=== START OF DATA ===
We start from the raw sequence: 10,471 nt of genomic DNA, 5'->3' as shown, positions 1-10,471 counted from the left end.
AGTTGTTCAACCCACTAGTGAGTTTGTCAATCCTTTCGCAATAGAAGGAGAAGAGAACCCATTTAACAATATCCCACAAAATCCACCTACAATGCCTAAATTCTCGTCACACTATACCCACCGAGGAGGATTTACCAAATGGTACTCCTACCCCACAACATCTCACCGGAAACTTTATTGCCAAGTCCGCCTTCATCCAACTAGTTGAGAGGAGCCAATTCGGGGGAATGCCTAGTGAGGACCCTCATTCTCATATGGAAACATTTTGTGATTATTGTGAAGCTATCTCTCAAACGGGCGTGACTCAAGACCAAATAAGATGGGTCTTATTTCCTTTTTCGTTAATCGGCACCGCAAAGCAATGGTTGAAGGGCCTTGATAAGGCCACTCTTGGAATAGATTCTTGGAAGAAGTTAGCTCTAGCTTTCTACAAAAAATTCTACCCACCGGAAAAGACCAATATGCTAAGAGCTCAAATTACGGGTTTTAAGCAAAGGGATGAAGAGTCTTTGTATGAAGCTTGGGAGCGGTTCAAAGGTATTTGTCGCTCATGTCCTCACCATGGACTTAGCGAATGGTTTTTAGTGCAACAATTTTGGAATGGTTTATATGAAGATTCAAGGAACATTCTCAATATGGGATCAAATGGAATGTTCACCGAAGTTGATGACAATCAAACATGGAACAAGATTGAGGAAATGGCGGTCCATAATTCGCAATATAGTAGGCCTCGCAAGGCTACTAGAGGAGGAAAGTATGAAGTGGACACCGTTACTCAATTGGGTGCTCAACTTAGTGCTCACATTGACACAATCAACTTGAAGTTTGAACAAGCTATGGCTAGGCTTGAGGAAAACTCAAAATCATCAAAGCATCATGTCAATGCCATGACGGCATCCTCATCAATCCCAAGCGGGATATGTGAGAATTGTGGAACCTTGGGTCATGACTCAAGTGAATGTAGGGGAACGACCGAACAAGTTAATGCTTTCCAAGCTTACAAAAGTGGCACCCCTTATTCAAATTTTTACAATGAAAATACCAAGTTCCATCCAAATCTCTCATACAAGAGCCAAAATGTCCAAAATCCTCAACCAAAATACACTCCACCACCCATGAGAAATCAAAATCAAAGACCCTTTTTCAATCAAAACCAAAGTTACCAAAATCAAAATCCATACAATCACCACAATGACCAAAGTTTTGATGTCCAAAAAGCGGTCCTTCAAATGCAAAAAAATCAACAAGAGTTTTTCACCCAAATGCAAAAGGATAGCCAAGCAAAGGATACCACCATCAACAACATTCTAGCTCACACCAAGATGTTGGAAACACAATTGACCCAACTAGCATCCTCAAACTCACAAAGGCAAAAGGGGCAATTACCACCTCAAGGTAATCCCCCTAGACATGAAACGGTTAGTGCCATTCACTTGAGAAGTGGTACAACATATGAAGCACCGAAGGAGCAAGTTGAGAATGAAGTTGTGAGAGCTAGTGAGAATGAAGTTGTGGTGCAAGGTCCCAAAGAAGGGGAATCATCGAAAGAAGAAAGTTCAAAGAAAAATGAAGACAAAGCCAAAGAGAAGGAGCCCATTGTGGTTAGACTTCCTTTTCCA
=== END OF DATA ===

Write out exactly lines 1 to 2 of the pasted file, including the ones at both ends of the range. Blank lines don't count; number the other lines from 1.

We start from the raw sequence: 10,471 nt of genomic DNA, 5'->3' as shown, positions 1-10,471 counted from the left end.
AGTTGTTCAACCCACTAGTGAGTTTGTCAATCCTTTCGCAATAGAAGGAGAAGAGAACCCATTTAACAATATCCCACAAAATCCACCTACAATGCCTAAATTCTCGTCACACTATACCCACCGAGGAGGATTTACCAAATGGTACTCCTACCCCACAACATCTCACCGGAAACTTTATTGCCAAGTCCGCCTTCATCCAACTAGTTGAGAGGAGCCAATTCGGGGGAATGCCTAGTGAGGACCCTCATTCTCATATGGAAACATTTTGTGATTATTGTGAAGCTATCTCTCAAACGGGCGTGACTCAAGACCAAATAAGATGGGTCTTATTTCCTTTTTCGTTAATCGGCACCGCAAAGCAATGGTTGAAGGGCCTTGATAAGGCCACTCTTGGAATAGATTCTTGGAAGAAGTTAGCTCTAGCTTTCTACAAAAAATTCTACCCACCGGAAAAGACCAATATGCTAAGAGCTCAAATTACGGGTTTTAAGCAAAGGGATGAAGAGTCTTTGTATGAAGCTTGGGAGCGGTTCAAAGGTATTTGTCGCTCATGTCCTCACCATGGACTTAGCGAATGGTTTTTAGTGCAACAATTTTGGAATGGTTTATATGAAGATTCAAGGAACATTCTCAATATGGGATCAAATGGAATGTTCACCGAAGTTGATGACAATCAAACATGGAACAAGATTGAGGAAATGGCGGTCCATAATTCGCAATATAGTAGGCCTCGCAAGGCTACTAGAGGAGGAAAGTATGAAGTGGACACCGTTACTCAATTGGGTGCTCAACTTAGTGCTCACATTGACACAATCAACTTGAAGTTTGAACAAGCTATGGCTAGGCTTGAGGAAAACTCAAAATCATCAAAGCATCATGTCAATGCCATGACGGCATCCTCATCAATCCCAAGCGGGATATGTGAGAATTGTGGAACCTTGGGTCATGACTCAAGTGAATGTAGGGGAACGACCGAACAAGTTAATGCTTTCCAAGCTTACAAAAGTGGCACCCCTTATTCAAATTTTTACAATGAAAATACCAAGTTCCATCCAAATCTCTCATACAAGAGCCAAAATGTCCAAAATCCTCAACCAAAATACACTCCACCACCCATGAGAAATCAAAATCAAAGACCCTTTTTCAATCAAAACCAAAGTTACCAAAATCAAAATCCATACAATCACCACAATGACCAAAGTTTTGATGTCCAAAAAGCGGTCCTTCAAATGCAAAAAAATCAACAAGAGTTTTTCACCCAAATGCAAAAGGATAGCCAAGCAAAGGATACCACCATCAACAACATTCTAGCTCACACCAAGATGTTGGAAACACAATTGACCCAACTAGCATCCTCAAACTCACAAAGGCAAAAGGGGCAATTACCACCTCAAGGTAATCCCCCTAGACATGAAACGGTTAGTGCCATTCACTTGAGAAGTGGTACAACATATGAAGCACCGAAGGAGCAAGTTGAGAATGAAGTTGTGAGAGCTAGTGAGAATGAAGTTGTGGTGCAAGGTCCCAAAGAAGGGGAATCATCGAAAGAAGAAAGTTCAAAGAAAAATGAAGACAAAGCCAAAGAGAAGGAGCCCATTGTGGTTAGACTTCCTTTTCCA